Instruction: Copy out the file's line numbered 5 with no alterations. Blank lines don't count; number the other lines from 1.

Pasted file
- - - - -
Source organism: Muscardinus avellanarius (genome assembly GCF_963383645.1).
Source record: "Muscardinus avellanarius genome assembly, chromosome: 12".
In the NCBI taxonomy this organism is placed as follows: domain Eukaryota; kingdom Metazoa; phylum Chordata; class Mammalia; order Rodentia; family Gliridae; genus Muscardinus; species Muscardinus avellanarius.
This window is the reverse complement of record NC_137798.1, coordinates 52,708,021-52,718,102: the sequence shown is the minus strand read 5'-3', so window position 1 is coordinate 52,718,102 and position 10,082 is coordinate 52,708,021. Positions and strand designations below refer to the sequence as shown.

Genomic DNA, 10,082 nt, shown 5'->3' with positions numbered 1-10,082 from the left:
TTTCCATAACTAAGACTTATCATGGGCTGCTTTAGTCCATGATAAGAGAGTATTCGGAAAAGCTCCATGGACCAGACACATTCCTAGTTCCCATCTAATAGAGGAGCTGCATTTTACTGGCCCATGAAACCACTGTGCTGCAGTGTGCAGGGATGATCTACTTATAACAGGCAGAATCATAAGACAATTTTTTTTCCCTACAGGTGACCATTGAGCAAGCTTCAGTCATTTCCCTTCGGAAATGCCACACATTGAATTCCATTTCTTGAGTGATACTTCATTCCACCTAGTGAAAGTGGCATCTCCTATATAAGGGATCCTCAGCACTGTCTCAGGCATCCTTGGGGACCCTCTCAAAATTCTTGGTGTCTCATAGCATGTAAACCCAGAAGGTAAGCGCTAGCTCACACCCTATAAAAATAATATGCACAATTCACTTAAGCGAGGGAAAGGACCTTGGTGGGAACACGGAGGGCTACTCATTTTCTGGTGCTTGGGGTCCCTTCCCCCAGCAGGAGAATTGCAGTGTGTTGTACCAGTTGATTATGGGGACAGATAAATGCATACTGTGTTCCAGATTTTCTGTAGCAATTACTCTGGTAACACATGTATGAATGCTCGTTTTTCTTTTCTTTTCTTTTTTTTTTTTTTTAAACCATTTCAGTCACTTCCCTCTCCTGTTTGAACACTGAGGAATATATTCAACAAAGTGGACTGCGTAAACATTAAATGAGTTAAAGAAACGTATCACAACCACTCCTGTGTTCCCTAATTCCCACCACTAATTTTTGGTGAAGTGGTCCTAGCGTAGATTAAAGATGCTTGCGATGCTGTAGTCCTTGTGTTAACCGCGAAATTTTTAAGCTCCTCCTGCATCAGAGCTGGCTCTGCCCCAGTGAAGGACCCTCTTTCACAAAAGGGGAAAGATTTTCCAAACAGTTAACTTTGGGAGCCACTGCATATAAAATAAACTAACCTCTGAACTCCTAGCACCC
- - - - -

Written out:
Genomic DNA, 10,082 nt, shown 5'->3' with positions numbered 1-10,082 from the left: